Buffalo gunman sentenced to life in emotional and dramatic hearing
By Jesse McKinley and Dan Higgins
The gunman in a racist massacre at a supermarket in Buffalo, New York, last year was sentenced to life in prison without the chance of parole Wednesday, after apologizing for his attack amid a torrent of raw emotions from the victims’ families, including one man who lunged at him in court.
“You will never see the light of day as a free man again,” said the judge, Susan Eagan, after reading a statement about the harmful effects of institutional racism and white supremacy, calling it an “insidious cancer on our society and nation.”
The sentence reflected the outcome of a guilty plea to 10 counts of first-degree murder and a single count of domestic terrorism motivated by hate, which carries a penalty of life imprisonment without parole.
Eagan’s sentence came after a brief apology by the gunman, Payton Gendron, who said he was “very sorry” for the attack and blamed online content for the shooting rampage May 14 in which 10 people were killed, all of them Black, and three people injured. He said he didn’t want to inspire other racist killings.
“I shot and killed people because they were Black,” he said. “Looking back now, I can’t believe I actually did.”
As Gendron spoke, a member of the audience began screaming and cursing at him, the second such interruption in an emotionally raw hearing.
Earlier, the sentencing was dramatically interrupted and the courtroom cleared after a man lunged at the defendant.
Eagan emptied the courtroom and reconvened the hearing a short time later, pleading for decorum while saying she understood the anger toward the gunman. “We are all better than that,” she said.
Before Gendron heard his sentence, families of the victims testified to the insurmountable damage done by the attack.
“You are a cowardly racist,” said Simone Crawley, whose grandmother Ruth Whitfield, 86, was killed in the shooting. She asked for accountability for others who aided or turned a blind eye to Gendron’s growing radicalization.
“You recorded the last moments of our loved ones’ lives to garner support for your hateful cause, but you immortalize them instead,” Crawley continued. “We are extremely aware that you are not a lone wolf, but a part of a larger organized network of domestic terrorists. And to that network, we say we as a people are unbreakable.”
Zeneta Everhart, whose son Zaire was injured but survived, said, “The world says you have to forgive in order to move on. But I stand before you today to say that will never happen.”
Kimberly Salter’s husband, Aaron Salter, a retired Buffalo police officer, did not survive: He was shot and killed in the attack. Salter quoted the Bible as she stood just feet from Gendron, who wore an orange jumpsuit and spectacles.
“You will reap,” she said, “what you sow.”
The gunman mostly gazed at many of them impassively as they spoke, except for one moment when he could be seen crying.
Gendron, 19, pleaded guilty in November to the state charges. He is also charged with federal hate crimes and weapons violations, some of which could carry the death penalty if the Justice Department decided to seek it. Those charges are still pending.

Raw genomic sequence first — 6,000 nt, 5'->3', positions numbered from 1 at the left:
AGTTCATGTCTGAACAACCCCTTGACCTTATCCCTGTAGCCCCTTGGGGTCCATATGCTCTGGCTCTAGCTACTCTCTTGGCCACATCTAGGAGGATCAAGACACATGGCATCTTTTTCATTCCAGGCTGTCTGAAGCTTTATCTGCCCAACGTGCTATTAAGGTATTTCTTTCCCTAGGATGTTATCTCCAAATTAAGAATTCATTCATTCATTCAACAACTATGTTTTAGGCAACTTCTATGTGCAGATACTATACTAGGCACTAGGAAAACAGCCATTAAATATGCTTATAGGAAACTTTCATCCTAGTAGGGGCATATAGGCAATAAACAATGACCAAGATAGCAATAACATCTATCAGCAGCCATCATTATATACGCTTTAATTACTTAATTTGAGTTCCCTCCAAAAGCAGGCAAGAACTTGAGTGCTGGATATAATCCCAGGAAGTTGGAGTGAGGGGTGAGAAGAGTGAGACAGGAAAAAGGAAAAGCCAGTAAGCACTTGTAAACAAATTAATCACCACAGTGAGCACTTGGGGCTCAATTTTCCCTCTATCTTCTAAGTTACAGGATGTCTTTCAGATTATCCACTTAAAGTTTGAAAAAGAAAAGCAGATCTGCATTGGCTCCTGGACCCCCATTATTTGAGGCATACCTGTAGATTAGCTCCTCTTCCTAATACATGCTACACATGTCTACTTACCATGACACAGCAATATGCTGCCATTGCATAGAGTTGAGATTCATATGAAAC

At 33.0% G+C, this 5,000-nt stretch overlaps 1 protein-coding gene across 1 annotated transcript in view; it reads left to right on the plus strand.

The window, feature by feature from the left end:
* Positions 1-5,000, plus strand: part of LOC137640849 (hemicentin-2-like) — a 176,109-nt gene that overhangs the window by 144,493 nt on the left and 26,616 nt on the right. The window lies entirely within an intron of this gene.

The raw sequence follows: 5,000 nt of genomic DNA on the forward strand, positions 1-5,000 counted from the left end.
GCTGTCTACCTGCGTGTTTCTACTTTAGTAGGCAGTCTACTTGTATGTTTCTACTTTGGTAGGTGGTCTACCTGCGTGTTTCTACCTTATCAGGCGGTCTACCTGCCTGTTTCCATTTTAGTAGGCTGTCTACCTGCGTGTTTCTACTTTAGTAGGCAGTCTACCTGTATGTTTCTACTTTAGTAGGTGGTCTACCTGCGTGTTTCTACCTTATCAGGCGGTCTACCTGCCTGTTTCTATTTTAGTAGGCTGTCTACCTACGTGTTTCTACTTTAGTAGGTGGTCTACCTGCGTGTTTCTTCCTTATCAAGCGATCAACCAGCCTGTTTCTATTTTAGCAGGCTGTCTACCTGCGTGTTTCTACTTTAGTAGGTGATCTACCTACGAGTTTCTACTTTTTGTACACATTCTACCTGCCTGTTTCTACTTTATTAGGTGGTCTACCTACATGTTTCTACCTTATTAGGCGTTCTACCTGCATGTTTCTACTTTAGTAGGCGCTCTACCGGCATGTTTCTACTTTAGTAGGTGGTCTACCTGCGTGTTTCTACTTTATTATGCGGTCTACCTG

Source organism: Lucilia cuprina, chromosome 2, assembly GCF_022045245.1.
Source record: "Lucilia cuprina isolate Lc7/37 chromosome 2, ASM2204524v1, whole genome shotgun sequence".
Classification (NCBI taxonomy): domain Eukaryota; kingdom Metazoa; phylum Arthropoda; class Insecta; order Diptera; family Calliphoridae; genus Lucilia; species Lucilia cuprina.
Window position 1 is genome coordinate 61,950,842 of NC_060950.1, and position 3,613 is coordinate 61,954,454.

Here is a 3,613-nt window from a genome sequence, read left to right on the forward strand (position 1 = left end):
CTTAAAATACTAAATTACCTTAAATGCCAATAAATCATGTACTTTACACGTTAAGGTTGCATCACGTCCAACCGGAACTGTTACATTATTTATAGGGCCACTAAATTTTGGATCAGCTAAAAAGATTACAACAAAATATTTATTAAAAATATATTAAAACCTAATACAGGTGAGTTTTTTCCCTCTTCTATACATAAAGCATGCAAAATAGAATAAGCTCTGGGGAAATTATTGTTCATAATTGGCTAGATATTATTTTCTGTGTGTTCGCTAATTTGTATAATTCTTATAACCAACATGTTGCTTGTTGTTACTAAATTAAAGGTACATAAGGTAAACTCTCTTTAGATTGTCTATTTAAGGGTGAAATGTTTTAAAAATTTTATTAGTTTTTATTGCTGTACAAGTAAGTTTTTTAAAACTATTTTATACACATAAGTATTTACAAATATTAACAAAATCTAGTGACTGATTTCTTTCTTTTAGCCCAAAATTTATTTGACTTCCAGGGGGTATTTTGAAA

Gendron, an avowed white supremacist, livestreamed the attack and specifically chose the Tops market in east Buffalo because it had a large Black clientele.
In the days and months before his massacre, the gunman — who was 18 at the time — had written in exhaustive and hate-filled detail about his plans.
The mass shooting was a stark reminder of the rise of white supremacy in America as well as of the limitations of state gun laws in an age when the Supreme Court has allowed broad protections for gun owners, including striking down a New York law in June that placed strict limits on carrying guns.
Shortly after the Buffalo attack, Gov. Kathy Hochul announced a series of measures to once again strengthen New York’s gun laws while investigating social media platforms where the gunman was radicalized. (That new gun law has, thus far, withstood legal challenges.)
Hochul, a Democrat, also mandated that New York State Police use the state’s so-called red-flag law to seek emergency orders from judges to seize weapons from people who are believed to pose a threat to themselves or others.
Gendron was never flagged by such systems, however, despite the fact that he had voiced a desire to commit a murder-suicide while he was a high school student in 2021 and was taken in for a psychiatric evaluation. He was soon released.
The planning and barbarity of his plans became apparent May 14: After driving to Buffalo from his home in Conklin, New York, some 200 miles from Buffalo, he wore body armor and camouflage during his shooting spree.
He also posted a lengthy screed riddled with racist writings and expressing admiration for a white supremacist ideology known as replacement theory, which posits the false idea that white people, who make up a majority of America’s population, are being supplanted by minorities.
His video feed of the attack was briefly online before being shut down by social media companies. Still, the Buffalo attack remains one of the nation’s deadliest racist shootings, joining a list that includes the killing of nine Black parishioners at a church in Charleston, South Carolina, in 2015; an antisemitic rampage in Pittsburgh at the Tree of Life synagogue in 2018 where 11 people were killed; and an attack at a Walmart in El Paso, Texas, in 2019 in which more than 20 people were killed by a man who had expressed hatred of Latinos.